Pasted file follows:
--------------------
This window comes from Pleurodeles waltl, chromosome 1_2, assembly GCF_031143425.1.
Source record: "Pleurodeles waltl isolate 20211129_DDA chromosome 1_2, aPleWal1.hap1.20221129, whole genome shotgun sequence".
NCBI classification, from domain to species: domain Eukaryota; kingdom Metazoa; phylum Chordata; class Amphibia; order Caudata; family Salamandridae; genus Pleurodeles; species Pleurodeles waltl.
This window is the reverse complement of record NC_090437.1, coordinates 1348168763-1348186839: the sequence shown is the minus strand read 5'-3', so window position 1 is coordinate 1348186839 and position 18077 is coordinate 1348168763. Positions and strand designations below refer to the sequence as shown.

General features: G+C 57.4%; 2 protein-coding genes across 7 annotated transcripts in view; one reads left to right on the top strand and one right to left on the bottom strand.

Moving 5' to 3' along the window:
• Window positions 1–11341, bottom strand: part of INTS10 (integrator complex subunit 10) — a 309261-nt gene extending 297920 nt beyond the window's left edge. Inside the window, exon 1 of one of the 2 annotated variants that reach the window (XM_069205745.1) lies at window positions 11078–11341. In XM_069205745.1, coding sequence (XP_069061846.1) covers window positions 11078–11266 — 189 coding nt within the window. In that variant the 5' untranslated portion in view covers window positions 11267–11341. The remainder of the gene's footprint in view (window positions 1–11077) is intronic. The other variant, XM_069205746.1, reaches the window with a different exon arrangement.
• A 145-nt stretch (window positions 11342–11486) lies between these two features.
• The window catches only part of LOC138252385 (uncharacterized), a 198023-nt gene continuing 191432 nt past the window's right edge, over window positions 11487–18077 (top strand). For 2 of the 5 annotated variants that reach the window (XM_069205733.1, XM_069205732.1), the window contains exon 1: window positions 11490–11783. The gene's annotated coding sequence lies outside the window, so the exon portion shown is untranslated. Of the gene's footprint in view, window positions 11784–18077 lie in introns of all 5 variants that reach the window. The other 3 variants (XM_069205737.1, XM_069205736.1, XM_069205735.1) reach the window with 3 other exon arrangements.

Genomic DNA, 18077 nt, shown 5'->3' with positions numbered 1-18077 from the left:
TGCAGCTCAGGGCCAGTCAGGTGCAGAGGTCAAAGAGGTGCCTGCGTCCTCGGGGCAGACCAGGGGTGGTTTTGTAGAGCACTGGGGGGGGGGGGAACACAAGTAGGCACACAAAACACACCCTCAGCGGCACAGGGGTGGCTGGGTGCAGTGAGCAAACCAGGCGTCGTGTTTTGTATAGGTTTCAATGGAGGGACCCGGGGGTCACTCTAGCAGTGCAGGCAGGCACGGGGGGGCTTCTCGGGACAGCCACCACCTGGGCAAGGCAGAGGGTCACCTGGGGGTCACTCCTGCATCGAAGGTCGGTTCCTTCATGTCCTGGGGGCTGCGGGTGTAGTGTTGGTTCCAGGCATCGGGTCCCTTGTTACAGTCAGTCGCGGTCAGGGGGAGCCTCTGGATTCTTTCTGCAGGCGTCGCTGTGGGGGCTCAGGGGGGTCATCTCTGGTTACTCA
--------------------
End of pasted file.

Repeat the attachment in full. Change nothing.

This window comes from Pleurodeles waltl, chromosome 1_2, assembly GCF_031143425.1.
Source record: "Pleurodeles waltl isolate 20211129_DDA chromosome 1_2, aPleWal1.hap1.20221129, whole genome shotgun sequence".
NCBI classification, from domain to species: domain Eukaryota; kingdom Metazoa; phylum Chordata; class Amphibia; order Caudata; family Salamandridae; genus Pleurodeles; species Pleurodeles waltl.
This window is the reverse complement of record NC_090437.1, coordinates 1348168763-1348186839: the sequence shown is the minus strand read 5'-3', so window position 1 is coordinate 1348186839 and position 18077 is coordinate 1348168763. Positions and strand designations below refer to the sequence as shown.

General features: G+C 57.4%; 2 protein-coding genes across 7 annotated transcripts in view; one reads left to right on the top strand and one right to left on the bottom strand.

Moving 5' to 3' along the window:
• Window positions 1–11341, bottom strand: part of INTS10 (integrator complex subunit 10) — a 309261-nt gene extending 297920 nt beyond the window's left edge. Inside the window, exon 1 of one of the 2 annotated variants that reach the window (XM_069205745.1) lies at window positions 11078–11341. In XM_069205745.1, coding sequence (XP_069061846.1) covers window positions 11078–11266 — 189 coding nt within the window. In that variant the 5' untranslated portion in view covers window positions 11267–11341. The remainder of the gene's footprint in view (window positions 1–11077) is intronic. The other variant, XM_069205746.1, reaches the window with a different exon arrangement.
• A 145-nt stretch (window positions 11342–11486) lies between these two features.
• The window catches only part of LOC138252385 (uncharacterized), a 198023-nt gene continuing 191432 nt past the window's right edge, over window positions 11487–18077 (top strand). For 2 of the 5 annotated variants that reach the window (XM_069205733.1, XM_069205732.1), the window contains exon 1: window positions 11490–11783. The gene's annotated coding sequence lies outside the window, so the exon portion shown is untranslated. Of the gene's footprint in view, window positions 11784–18077 lie in introns of all 5 variants that reach the window. The other 3 variants (XM_069205737.1, XM_069205736.1, XM_069205735.1) reach the window with 3 other exon arrangements.

Genomic DNA, 18077 nt, shown 5'->3' with positions numbered 1-18077 from the left:
TGCAGCTCAGGGCCAGTCAGGTGCAGAGGTCAAAGAGGTGCCTGCGTCCTCGGGGCAGACCAGGGGTGGTTTTGTAGAGCACTGGGGGGGGGGGGAACACAAGTAGGCACACAAAACACACCCTCAGCGGCACAGGGGTGGCTGGGTGCAGTGAGCAAACCAGGCGTCGTGTTTTGTATAGGTTTCAATGGAGGGACCCGGGGGTCACTCTAGCAGTGCAGGCAGGCACGGGGGGGCTTCTCGGGACAGCCACCACCTGGGCAAGGCAGAGGGTCACCTGGGGGTCACTCCTGCATCGAAGGTCGGTTCCTTCATGTCCTGGGGGCTGCGGGTGTAGTGTTGGTTCCAGGCATCGGGTCCCTTGTTACAGTCAGTCGCGGTCAGGGGGAGCCTCTGGATTCTTTCTGCAGGCGTCGCTGTGGGGGCTCAGGGGGGTCATCTCTGGTTACTCA